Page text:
Yes, you read that correctly; there’s another SyrinxOS release a mere five days after the initial 0.4.0 release. As I mentioned, I’m using SyrinxOS full-time now. And that means I find issues pretty quickly. It also means I’m interested in fixing these issues pretty quickly, no matter how seemingly insignificant.
So here it is:
- syrinx-0.4.1-alpha-squeeze-amd64.iso (426 MB) (md5)
- syrinx-0.4.1-alpha-squeeze-i386.iso (444 MB) (md5)
Several things have changed in this release; for the full list, please refer to the change log.
There are a few behind-the-scenes changes, such as adding a <super>-l keyboard shortcut for “lock screen”. But the biggest change with this release is the switch from Geany to Leafpad and from Midori to Iceweasel (a.k.a. Firefox).
Personally, I don’t use an IDE to develop software. Even if I did, I wouldn’t want someone to predetermine which one I should use. Geany, while an excellent lightweight IDE, is not a lightweight text editor. For me, a text editor is for reading simple text files, perhaps editing a configuration file, or using it as a simple note-keeping system. That is one of the reasons I switched to Leafpad. From their website: “Leafpad is a simple GTK+ text editor that emphasizes simplicity”. Simplicity is one of the driving forces behind SyrinxOS, so I think it’s a good fit. Another reason I switched is one of the other driving forces: font rendering. As far as I could tell, Geany does not honour system font rendering settings. This resulted in a less-than-ideal font presentation in Geany, though most other applications looked perfect. Sorry Geany.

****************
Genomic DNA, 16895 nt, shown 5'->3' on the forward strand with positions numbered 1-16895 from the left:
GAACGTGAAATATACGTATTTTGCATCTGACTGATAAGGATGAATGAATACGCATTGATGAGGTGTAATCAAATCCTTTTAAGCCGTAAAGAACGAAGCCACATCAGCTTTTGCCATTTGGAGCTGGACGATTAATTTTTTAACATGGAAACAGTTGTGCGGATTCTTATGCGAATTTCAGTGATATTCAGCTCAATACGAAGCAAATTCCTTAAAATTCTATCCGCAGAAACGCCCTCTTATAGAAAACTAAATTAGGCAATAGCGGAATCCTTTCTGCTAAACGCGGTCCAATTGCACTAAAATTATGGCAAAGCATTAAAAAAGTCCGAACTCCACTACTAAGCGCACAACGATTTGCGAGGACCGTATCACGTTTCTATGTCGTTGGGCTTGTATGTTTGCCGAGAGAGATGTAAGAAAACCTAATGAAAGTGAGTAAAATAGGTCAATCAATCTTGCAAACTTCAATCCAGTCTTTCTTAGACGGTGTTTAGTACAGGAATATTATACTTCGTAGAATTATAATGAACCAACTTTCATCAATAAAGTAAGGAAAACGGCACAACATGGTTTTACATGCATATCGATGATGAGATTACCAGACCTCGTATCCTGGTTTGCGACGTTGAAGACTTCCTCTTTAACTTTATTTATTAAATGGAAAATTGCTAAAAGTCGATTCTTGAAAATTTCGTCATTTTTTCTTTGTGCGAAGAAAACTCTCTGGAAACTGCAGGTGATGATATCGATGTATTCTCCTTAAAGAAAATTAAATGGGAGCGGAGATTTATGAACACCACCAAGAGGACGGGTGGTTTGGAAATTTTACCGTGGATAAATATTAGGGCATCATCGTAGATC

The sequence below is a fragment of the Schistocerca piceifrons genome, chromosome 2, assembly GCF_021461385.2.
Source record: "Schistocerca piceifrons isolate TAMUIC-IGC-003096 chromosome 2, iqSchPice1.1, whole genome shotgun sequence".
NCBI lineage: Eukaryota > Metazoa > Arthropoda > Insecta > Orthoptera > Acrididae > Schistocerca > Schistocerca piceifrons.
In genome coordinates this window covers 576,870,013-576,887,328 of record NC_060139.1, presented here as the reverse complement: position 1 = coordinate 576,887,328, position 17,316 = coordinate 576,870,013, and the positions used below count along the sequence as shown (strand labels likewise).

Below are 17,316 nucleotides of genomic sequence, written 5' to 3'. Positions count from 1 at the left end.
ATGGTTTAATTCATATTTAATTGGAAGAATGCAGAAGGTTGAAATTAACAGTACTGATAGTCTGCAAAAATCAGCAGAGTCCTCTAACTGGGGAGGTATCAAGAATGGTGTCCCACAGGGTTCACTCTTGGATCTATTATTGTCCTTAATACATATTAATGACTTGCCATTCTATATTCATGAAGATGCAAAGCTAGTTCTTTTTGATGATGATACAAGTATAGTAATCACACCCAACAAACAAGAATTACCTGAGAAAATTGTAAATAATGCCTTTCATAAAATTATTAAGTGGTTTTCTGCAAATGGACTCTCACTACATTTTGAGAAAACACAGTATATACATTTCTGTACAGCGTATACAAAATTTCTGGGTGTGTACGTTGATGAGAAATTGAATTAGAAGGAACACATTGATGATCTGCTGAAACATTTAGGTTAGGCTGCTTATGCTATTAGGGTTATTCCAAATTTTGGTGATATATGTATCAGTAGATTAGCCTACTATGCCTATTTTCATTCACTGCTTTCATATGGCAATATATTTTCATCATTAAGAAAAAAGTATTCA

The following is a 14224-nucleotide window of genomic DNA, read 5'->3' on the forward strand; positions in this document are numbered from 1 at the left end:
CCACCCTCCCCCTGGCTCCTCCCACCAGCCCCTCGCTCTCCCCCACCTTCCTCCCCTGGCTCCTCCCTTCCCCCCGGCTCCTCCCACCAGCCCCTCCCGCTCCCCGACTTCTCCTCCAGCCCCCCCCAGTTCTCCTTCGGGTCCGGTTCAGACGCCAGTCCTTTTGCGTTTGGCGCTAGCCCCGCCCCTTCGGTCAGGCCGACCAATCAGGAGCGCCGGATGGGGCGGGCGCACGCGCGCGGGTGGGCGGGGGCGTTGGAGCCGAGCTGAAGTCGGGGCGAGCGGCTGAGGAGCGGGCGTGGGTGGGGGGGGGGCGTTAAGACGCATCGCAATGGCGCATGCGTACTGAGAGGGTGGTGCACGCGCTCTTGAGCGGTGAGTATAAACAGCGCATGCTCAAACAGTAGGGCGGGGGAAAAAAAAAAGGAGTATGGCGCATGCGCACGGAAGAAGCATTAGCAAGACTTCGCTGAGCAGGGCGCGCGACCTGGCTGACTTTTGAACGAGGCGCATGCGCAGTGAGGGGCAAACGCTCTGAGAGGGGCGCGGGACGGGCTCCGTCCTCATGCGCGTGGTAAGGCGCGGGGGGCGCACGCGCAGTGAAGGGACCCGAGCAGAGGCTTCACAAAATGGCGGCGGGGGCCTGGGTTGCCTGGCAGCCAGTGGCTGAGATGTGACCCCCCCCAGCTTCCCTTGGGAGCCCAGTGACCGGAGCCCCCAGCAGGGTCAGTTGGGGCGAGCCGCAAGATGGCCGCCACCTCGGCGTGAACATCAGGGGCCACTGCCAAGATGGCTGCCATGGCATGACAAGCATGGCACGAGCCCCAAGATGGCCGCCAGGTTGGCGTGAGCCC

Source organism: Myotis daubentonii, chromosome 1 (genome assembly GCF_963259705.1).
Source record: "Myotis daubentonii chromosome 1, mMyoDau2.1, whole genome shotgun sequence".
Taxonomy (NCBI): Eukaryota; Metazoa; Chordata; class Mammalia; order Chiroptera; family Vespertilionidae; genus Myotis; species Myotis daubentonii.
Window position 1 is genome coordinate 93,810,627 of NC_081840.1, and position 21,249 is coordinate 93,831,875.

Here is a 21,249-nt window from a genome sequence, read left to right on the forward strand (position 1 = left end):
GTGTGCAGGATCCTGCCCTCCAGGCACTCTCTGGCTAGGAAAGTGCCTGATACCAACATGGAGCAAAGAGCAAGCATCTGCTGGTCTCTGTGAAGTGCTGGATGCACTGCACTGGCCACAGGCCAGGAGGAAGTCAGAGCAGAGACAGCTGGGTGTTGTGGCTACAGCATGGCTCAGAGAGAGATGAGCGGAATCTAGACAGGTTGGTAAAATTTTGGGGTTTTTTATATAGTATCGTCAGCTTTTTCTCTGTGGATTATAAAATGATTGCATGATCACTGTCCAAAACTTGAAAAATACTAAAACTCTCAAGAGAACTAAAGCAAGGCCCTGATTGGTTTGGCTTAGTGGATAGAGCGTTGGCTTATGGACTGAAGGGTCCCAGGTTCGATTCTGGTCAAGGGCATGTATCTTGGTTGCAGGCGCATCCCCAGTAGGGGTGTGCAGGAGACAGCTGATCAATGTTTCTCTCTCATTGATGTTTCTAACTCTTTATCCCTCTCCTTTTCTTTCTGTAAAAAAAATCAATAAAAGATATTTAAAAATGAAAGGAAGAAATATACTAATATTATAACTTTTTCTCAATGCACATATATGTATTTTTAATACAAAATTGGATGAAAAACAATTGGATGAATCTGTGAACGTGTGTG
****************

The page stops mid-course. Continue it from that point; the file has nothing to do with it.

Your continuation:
The other change was the switch from Midori to Iceweasel. When I first started SyrinxOS, I didn’t think it was at all a good idea to include a web browser by default. In fact, the 0.3.2 release doesn’t include one. But the Internet is such a huge part of a computer’s use these days, and a browser is one of the main ways to search for software to install, that it seemed to make sense to include one this time around. Initially, I went with Midori, as it uses WebKit and is very lightweight. But like Geany, Midori seems to ignore the system font rendering settings, making its font presentation unacceptable for me. I decided that font consistency was more important than application “weight” in this case, so I decided to switch out Midori. I didn’t go with Chrome or Chromium because I don’t trust Google and won’t support them. Iceweasel is the Debian team’s version of Firefox, and is the standard browser included in a default desktop installation.
One other thing you might notice: I have set the default search engine to DuckDuckGo, for the same reasons I didn’t go with a Google browser. It’s simple to set it to Google if you prefer, but I won’t encourage its use by leaving it as the default search engine.
Well that’s that! Another release out the virtual door. As always, if you try it out, please let me know what you like or dislike. Thanks.